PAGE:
Effectiveness of culturally grounded adaptations of an evidence-based substance abuse prevention program with alternate school students

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Hopson, Laura Moon, 1971-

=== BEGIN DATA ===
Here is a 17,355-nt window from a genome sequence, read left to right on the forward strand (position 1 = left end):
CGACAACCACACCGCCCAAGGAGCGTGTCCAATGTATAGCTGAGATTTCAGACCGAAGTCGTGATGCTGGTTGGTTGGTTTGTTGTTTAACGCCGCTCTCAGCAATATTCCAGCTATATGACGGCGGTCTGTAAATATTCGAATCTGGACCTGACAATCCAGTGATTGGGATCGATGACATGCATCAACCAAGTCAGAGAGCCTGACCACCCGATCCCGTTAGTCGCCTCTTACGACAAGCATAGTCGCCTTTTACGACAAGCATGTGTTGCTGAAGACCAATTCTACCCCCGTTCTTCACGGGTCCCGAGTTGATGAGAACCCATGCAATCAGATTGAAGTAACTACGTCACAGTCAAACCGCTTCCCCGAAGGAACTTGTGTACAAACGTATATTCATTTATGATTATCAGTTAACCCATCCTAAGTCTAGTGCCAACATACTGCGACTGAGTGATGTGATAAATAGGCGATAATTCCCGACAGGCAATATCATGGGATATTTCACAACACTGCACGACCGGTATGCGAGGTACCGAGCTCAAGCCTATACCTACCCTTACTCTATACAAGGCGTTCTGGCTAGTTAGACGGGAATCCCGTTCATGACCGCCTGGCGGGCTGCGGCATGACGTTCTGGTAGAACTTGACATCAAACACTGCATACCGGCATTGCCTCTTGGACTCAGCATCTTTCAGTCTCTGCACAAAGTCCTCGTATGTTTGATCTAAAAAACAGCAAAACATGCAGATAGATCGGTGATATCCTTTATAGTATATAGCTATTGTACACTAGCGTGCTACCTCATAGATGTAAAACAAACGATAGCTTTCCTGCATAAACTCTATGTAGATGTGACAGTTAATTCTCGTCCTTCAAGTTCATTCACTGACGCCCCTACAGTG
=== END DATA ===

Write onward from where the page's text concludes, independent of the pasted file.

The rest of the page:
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Preventing substance use among alternative school students presents many challenges for researchers and practitioners. Because evidence-based programs are sometimes viewed as inadequate for addressing the needs of culturally diverse youth or irrelevant for youth in a particular school setting, there is a need for culturally grounded prevention programs. Prevention programs need to reflect the culture and life experiences of the participants in order to be effective. Creating adaptations of evidence-based programs for particular school settings can resolve this need if they are able to maintain evidence-based program components while incorporating the culture and life experiences of local students. The present study evaluated adapted versions of an evidence-based prevention program, Keepin’ it REAL. Four schools participated in an earlier phase of the study in which they created their own videos and materials to supplement the core curriculum. In the phase of the study presented here, the adapted versions of the curriculum are evaluated using mixed methods that include a quasi-experimental pretest posttest follow-up design and qualitative methods informed by grounded theory. Students were selected for participation using purposive sampling, and Participatory Action Research methods guided a collaborative approach to defining data collection procedures. Participating students attended six sessions of the curriculum, completed a questionnaire at pretest, posttest, and six-week follow-up, and participated in a focus group following completion of the curriculum. Repeated measures Multivariate Analyses of Variance (MANOVAs) were conducted to assess the effect of participation in the adapted versions of the curriculum on alcohol and marijuana use and intentions to accept alcohol and marijuana. Focus groups were analyzed using a grounded theory approach to coding and defining themes. Findings indicate that participation in the curriculum was associated with reduced alcohol use and intentions to accept alcohol among younger students. The focus group data reveals shortcomings of the curriculum for this population. Adaptation of evidence-based curricula presents a promising approach for increasing the use of evidence-based practices and ensuring that programs reflect the culture and life experiences of participants. This study explores this line of inquiry by evaluating adapted versions of Keepin’ it REAL.